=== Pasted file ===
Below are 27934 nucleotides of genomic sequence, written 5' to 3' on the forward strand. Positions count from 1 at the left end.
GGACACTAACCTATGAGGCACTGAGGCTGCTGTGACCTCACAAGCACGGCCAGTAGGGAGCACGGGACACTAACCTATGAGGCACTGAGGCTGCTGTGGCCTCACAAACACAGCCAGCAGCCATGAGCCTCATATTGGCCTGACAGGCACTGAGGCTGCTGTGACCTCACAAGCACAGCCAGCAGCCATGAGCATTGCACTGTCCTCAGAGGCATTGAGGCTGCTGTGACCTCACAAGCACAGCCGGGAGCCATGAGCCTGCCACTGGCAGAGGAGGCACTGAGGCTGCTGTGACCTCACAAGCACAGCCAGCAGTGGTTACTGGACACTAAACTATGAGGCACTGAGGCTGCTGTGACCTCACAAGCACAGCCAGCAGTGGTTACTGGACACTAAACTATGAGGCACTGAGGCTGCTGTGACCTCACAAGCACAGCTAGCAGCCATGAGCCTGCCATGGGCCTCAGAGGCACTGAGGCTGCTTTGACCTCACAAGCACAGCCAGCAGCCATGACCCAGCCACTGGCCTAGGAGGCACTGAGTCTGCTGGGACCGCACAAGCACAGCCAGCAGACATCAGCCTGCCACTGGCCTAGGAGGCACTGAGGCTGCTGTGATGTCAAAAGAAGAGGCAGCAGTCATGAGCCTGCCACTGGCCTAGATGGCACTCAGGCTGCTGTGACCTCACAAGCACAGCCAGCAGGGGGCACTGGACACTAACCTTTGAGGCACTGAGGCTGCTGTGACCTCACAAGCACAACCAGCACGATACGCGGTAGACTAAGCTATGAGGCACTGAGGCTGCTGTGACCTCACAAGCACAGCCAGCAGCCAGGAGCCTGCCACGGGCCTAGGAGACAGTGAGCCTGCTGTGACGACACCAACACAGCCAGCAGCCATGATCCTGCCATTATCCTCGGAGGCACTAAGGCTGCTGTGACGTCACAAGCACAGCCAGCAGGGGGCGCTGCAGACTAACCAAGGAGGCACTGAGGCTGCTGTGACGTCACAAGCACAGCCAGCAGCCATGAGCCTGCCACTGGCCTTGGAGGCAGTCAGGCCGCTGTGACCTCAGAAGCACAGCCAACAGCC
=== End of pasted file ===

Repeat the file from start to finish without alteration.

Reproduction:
Below are 27934 nucleotides of genomic sequence, written 5' to 3' on the forward strand. Positions count from 1 at the left end.
GGACACTAACCTATGAGGCACTGAGGCTGCTGTGACCTCACAAGCACGGCCAGTAGGGAGCACGGGACACTAACCTATGAGGCACTGAGGCTGCTGTGGCCTCACAAACACAGCCAGCAGCCATGAGCCTCATATTGGCCTGACAGGCACTGAGGCTGCTGTGACCTCACAAGCACAGCCAGCAGCCATGAGCATTGCACTGTCCTCAGAGGCATTGAGGCTGCTGTGACCTCACAAGCACAGCCGGGAGCCATGAGCCTGCCACTGGCAGAGGAGGCACTGAGGCTGCTGTGACCTCACAAGCACAGCCAGCAGTGGTTACTGGACACTAAACTATGAGGCACTGAGGCTGCTGTGACCTCACAAGCACAGCCAGCAGTGGTTACTGGACACTAAACTATGAGGCACTGAGGCTGCTGTGACCTCACAAGCACAGCTAGCAGCCATGAGCCTGCCATGGGCCTCAGAGGCACTGAGGCTGCTTTGACCTCACAAGCACAGCCAGCAGCCATGACCCAGCCACTGGCCTAGGAGGCACTGAGTCTGCTGGGACCGCACAAGCACAGCCAGCAGACATCAGCCTGCCACTGGCCTAGGAGGCACTGAGGCTGCTGTGATGTCAAAAGAAGAGGCAGCAGTCATGAGCCTGCCACTGGCCTAGATGGCACTCAGGCTGCTGTGACCTCACAAGCACAGCCAGCAGGGGGCACTGGACACTAACCTTTGAGGCACTGAGGCTGCTGTGACCTCACAAGCACAACCAGCACGATACGCGGTAGACTAAGCTATGAGGCACTGAGGCTGCTGTGACCTCACAAGCACAGCCAGCAGCCAGGAGCCTGCCACGGGCCTAGGAGACAGTGAGCCTGCTGTGACGACACCAACACAGCCAGCAGCCATGATCCTGCCATTATCCTCGGAGGCACTAAGGCTGCTGTGACGTCACAAGCACAGCCAGCAGGGGGCGCTGCAGACTAACCAAGGAGGCACTGAGGCTGCTGTGACGTCACAAGCACAGCCAGCAGCCATGAGCCTGCCACTGGCCTTGGAGGCAGTCAGGCCGCTGTGACCTCAGAAGCACAGCCAACAGCC